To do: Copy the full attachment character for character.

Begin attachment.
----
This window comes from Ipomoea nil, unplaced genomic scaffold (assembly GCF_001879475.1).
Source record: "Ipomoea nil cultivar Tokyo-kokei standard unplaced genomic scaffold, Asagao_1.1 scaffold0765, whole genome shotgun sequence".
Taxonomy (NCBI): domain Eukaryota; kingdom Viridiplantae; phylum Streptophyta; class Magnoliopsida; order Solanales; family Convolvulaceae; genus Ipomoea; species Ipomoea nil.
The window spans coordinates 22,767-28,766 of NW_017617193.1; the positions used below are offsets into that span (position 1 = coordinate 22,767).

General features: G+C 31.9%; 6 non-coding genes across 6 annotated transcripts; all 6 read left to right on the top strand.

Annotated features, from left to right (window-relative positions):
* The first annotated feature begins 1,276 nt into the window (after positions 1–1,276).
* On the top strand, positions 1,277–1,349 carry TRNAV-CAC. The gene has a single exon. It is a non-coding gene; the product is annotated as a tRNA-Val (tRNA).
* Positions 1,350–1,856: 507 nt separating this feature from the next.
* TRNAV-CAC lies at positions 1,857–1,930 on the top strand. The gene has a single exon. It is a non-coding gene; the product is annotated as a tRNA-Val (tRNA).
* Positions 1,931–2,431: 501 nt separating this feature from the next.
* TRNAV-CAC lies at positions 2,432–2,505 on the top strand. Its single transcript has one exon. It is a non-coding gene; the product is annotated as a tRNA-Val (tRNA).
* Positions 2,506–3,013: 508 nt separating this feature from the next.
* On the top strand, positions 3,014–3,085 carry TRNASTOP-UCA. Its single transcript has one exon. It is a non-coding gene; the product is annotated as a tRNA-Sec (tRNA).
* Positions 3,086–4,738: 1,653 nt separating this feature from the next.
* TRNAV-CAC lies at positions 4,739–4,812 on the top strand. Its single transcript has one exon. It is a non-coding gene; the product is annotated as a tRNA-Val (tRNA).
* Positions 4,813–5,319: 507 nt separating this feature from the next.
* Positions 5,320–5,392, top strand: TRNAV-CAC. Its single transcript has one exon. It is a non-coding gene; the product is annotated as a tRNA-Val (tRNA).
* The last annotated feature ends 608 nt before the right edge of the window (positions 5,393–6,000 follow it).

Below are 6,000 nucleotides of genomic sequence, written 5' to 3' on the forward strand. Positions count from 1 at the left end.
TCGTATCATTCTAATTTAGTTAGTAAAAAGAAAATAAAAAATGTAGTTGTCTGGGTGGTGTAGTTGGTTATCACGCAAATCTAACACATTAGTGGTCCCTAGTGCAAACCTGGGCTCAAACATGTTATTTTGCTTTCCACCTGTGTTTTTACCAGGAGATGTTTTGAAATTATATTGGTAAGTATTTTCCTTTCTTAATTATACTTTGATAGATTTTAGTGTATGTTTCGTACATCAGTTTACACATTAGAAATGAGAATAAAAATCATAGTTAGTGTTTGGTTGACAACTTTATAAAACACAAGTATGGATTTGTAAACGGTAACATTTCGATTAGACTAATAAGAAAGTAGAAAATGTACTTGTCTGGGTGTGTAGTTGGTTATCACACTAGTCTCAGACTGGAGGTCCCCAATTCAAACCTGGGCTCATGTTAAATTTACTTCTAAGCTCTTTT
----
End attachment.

This window comes from Ipomoea nil, unplaced genomic scaffold (assembly GCF_001879475.1).
Source record: "Ipomoea nil cultivar Tokyo-kokei standard unplaced genomic scaffold, Asagao_1.1 scaffold0765, whole genome shotgun sequence".
Taxonomy (NCBI): domain Eukaryota; kingdom Viridiplantae; phylum Streptophyta; class Magnoliopsida; order Solanales; family Convolvulaceae; genus Ipomoea; species Ipomoea nil.
The window spans coordinates 22,767-28,766 of NW_017617193.1; the positions used below are offsets into that span (position 1 = coordinate 22,767).

General features: G+C 31.9%; 6 non-coding genes across 6 annotated transcripts; all 6 read left to right on the top strand.

Annotated features, from left to right (window-relative positions):
* The first annotated feature begins 1,276 nt into the window (after positions 1–1,276).
* On the top strand, positions 1,277–1,349 carry TRNAV-CAC. The gene has a single exon. It is a non-coding gene; the product is annotated as a tRNA-Val (tRNA).
* Positions 1,350–1,856: 507 nt separating this feature from the next.
* TRNAV-CAC lies at positions 1,857–1,930 on the top strand. The gene has a single exon. It is a non-coding gene; the product is annotated as a tRNA-Val (tRNA).
* Positions 1,931–2,431: 501 nt separating this feature from the next.
* TRNAV-CAC lies at positions 2,432–2,505 on the top strand. Its single transcript has one exon. It is a non-coding gene; the product is annotated as a tRNA-Val (tRNA).
* Positions 2,506–3,013: 508 nt separating this feature from the next.
* On the top strand, positions 3,014–3,085 carry TRNASTOP-UCA. Its single transcript has one exon. It is a non-coding gene; the product is annotated as a tRNA-Sec (tRNA).
* Positions 3,086–4,738: 1,653 nt separating this feature from the next.
* TRNAV-CAC lies at positions 4,739–4,812 on the top strand. Its single transcript has one exon. It is a non-coding gene; the product is annotated as a tRNA-Val (tRNA).
* Positions 4,813–5,319: 507 nt separating this feature from the next.
* Positions 5,320–5,392, top strand: TRNAV-CAC. Its single transcript has one exon. It is a non-coding gene; the product is annotated as a tRNA-Val (tRNA).
* The last annotated feature ends 608 nt before the right edge of the window (positions 5,393–6,000 follow it).

Below are 6,000 nucleotides of genomic sequence, written 5' to 3' on the forward strand. Positions count from 1 at the left end.
TCGTATCATTCTAATTTAGTTAGTAAAAAGAAAATAAAAAATGTAGTTGTCTGGGTGGTGTAGTTGGTTATCACGCAAATCTAACACATTAGTGGTCCCTAGTGCAAACCTGGGCTCAAACATGTTATTTTGCTTTCCACCTGTGTTTTTACCAGGAGATGTTTTGAAATTATATTGGTAAGTATTTTCCTTTCTTAATTATACTTTGATAGATTTTAGTGTATGTTTCGTACATCAGTTTACACATTAGAAATGAGAATAAAAATCATAGTTAGTGTTTGGTTGACAACTTTATAAAACACAAGTATGGATTTGTAAACGGTAACATTTCGATTAGACTAATAAGAAAGTAGAAAATGTACTTGTCTGGGTGTGTAGTTGGTTATCACACTAGTCTCAGACTGGAGGTCCCCAATTCAAACCTGGGCTCATGTTAAATTTACTTCTAAGCTCTTTT